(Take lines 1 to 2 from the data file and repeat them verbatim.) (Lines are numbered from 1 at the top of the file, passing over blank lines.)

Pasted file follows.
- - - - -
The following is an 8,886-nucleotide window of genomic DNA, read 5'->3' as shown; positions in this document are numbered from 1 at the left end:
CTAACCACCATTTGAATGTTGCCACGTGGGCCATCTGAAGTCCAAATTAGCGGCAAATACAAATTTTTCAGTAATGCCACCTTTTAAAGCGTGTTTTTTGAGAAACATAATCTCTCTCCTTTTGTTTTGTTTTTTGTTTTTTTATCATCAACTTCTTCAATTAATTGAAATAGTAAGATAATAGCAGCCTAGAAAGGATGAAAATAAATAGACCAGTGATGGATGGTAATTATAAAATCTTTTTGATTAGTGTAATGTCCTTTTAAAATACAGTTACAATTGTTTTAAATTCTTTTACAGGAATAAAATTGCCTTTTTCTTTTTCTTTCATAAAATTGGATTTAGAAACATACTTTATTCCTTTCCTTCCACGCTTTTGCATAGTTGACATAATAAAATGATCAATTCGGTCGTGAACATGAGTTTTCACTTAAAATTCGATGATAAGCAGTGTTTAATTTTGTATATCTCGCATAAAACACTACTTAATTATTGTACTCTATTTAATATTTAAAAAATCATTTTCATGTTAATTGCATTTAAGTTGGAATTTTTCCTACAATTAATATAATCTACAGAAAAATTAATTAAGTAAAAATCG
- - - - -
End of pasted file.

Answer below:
The following is an 8,886-nucleotide window of genomic DNA, read 5'->3' as shown; positions in this document are numbered from 1 at the left end:
CTAACCACCATTTGAATGTTGCCACGTGGGCCATCTGAAGTCCAAATTAGCGGCAAATACAAATTTTTCAGTAATGCCACCTTTTAAAGCGTGTTTTTTGAGAAACATAATCTCTCTCCTTTTGTTTTGTTTTTTGTTTTTTTATCATCAACTTCTTCAATTAATTGAAATAGTAAGATAATAGCAGCCTAGAAAGGATGAAAATAAATAGACCAGTGATGGATGGTAATTATAAAATCTTTTTGATTAGTGTAATGTCCTTTTAAAATACAGTTACAATTGTTTTAAATTCTTTTACAGGAATAAAATTGCCTTTTTCTTTTTCTTTCATAAAATTGGATTTAGAAACATACTTTATTCCTTTCCTTCCACGCTTTTGCATAGTTGACATAATAAAATGATCAATTCGGTCGTGAACATGAGTTTTCACTTAAAATTCGATGATAAGCAGTGTTTAATTTTGTATATCTCGCATAAAACACTACTTAATTATTGTACTCTATTTAATATTTAAAAAATCATTTTCATGTTAATTGCATTTAAGTTGGAATTTTTCCTACAATTAATATAATCTACAGAAAAATTAATTAAGTAAAAATCG